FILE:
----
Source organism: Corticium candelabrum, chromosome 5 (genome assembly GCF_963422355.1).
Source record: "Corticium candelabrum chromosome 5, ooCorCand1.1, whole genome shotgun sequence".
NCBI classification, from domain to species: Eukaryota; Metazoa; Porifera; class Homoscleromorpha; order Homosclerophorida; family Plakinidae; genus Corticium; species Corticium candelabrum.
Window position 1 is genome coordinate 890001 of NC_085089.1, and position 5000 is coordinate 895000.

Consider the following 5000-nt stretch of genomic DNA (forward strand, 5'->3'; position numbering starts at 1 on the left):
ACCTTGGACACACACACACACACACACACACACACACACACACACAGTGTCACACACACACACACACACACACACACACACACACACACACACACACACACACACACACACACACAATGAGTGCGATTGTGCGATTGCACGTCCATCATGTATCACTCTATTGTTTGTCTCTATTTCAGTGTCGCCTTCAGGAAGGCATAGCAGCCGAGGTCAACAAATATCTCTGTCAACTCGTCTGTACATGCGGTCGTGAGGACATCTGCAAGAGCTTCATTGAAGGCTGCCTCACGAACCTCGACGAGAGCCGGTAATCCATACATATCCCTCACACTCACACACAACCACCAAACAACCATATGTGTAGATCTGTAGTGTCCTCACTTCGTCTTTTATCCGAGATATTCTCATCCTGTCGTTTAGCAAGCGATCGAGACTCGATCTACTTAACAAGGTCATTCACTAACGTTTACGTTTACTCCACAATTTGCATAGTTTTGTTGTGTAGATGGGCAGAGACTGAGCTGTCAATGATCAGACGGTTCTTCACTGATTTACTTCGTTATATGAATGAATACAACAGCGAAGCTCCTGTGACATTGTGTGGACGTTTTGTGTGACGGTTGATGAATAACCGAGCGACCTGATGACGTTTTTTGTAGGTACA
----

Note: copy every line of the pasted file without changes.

Source organism: Corticium candelabrum, chromosome 5 (genome assembly GCF_963422355.1).
Source record: "Corticium candelabrum chromosome 5, ooCorCand1.1, whole genome shotgun sequence".
NCBI classification, from domain to species: Eukaryota; Metazoa; Porifera; class Homoscleromorpha; order Homosclerophorida; family Plakinidae; genus Corticium; species Corticium candelabrum.
Window position 1 is genome coordinate 890001 of NC_085089.1, and position 5000 is coordinate 895000.

Consider the following 5000-nt stretch of genomic DNA (forward strand, 5'->3'; position numbering starts at 1 on the left):
ACCTTGGACACACACACACACACACACACACACACACACACACACAGTGTCACACACACACACACACACACACACACACACACACACACACACACACACACACACACACACACACAATGAGTGCGATTGTGCGATTGCACGTCCATCATGTATCACTCTATTGTTTGTCTCTATTTCAGTGTCGCCTTCAGGAAGGCATAGCAGCCGAGGTCAACAAATATCTCTGTCAACTCGTCTGTACATGCGGTCGTGAGGACATCTGCAAGAGCTTCATTGAAGGCTGCCTCACGAACCTCGACGAGAGCCGGTAATCCATACATATCCCTCACACTCACACACAACCACCAAACAACCATATGTGTAGATCTGTAGTGTCCTCACTTCGTCTTTTATCCGAGATATTCTCATCCTGTCGTTTAGCAAGCGATCGAGACTCGATCTACTTAACAAGGTCATTCACTAACGTTTACGTTTACTCCACAATTTGCATAGTTTTGTTGTGTAGATGGGCAGAGACTGAGCTGTCAATGATCAGACGGTTCTTCACTGATTTACTTCGTTATATGAATGAATACAACAGCGAAGCTCCTGTGACATTGTGTGGACGTTTTGTGTGACGGTTGATGAATAACCGAGCGACCTGATGACGTTTTTTGTAGGTACA